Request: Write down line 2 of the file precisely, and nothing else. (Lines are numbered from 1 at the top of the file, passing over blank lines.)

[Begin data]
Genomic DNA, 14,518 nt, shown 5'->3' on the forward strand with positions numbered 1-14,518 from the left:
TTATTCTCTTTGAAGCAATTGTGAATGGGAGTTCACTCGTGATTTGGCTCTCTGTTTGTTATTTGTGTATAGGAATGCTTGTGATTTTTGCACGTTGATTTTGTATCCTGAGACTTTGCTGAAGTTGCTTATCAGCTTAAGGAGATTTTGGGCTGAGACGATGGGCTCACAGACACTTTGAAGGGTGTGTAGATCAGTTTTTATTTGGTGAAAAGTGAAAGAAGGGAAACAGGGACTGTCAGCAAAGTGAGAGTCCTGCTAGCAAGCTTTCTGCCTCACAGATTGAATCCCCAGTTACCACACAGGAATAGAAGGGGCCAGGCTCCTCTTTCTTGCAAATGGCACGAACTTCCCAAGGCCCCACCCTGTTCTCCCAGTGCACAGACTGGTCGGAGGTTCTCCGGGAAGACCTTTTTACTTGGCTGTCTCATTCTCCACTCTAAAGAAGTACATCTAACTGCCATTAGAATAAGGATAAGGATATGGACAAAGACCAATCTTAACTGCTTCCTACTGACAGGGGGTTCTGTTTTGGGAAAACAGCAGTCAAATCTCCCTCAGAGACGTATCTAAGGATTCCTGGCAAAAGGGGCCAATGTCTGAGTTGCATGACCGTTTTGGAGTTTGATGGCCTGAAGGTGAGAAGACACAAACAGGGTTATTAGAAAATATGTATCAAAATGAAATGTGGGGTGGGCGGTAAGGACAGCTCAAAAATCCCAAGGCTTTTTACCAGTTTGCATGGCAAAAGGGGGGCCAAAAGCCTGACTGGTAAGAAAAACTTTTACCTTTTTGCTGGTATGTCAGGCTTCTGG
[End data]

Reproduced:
TTATTCTCTTTGAAGCAATTGTGAATGGGAGTTCACTCGTGATTTGGCTCTCTGTTTGTTATTTGTGTATAGGAATGCTTGTGATTTTTGCACGTTGATTTTGTATCCTGAGACTTTGCTGAAGTTGCTTATCAGCTTAAGGAGATTTTGGGCTGAGACGATGGGCTCACAGACACTTTGAAGGGTGTGTAGATCAGTTTTTATTTGGTGAAAAGTGAAAGAAGGGAAACAGGGACTGTCAGCAAAGTGAGAGTCCTGCTAGCAAGCTTTCTGCCTCACAGATTGAATCCCCAGTTACCACACAGGAATAGAAGGGGCCAGGCTCCTCTTTCTTGCAAATGGCACGAACTTCCCAAGGCCCCACCCTGTTCTCCCAGTGCACAGACTGGTCGGAGGTTCTCCGGGAAGACCTTTTTACTTGGCTGTCTCATTCTCCACTCTAAAGAAGTACATCTAACTGCCATTAGAATAAGGATAAGGATATGGACAAAGACCAATCTTAACTGCTTCCTACTGACAGGGGGTTCTGTTTTGGGAAAACAGCAGTCAAATCTCCCTCAGAGACGTATCTAAGGATTCCTGGCAAAAGGGGCCAATGTCTGAGTTGCATGACCGTTTTGGAGTTTGATGGCCTGAAGGTGAGAAGACACAAACAGGGTTATTAGAAAATATGTATCAAAATGAAATGTGGGGTGGGCGGTAAGGACAGCTCAAAAATCCCAAGGCTTTTTACCAGTTTGCATGGCAAAAGGGGGGCCAAAAGCCTGACTGGTAAGAAAAACTTTTACCTTTTTGCTGGTATGTCAGGCTTCTGG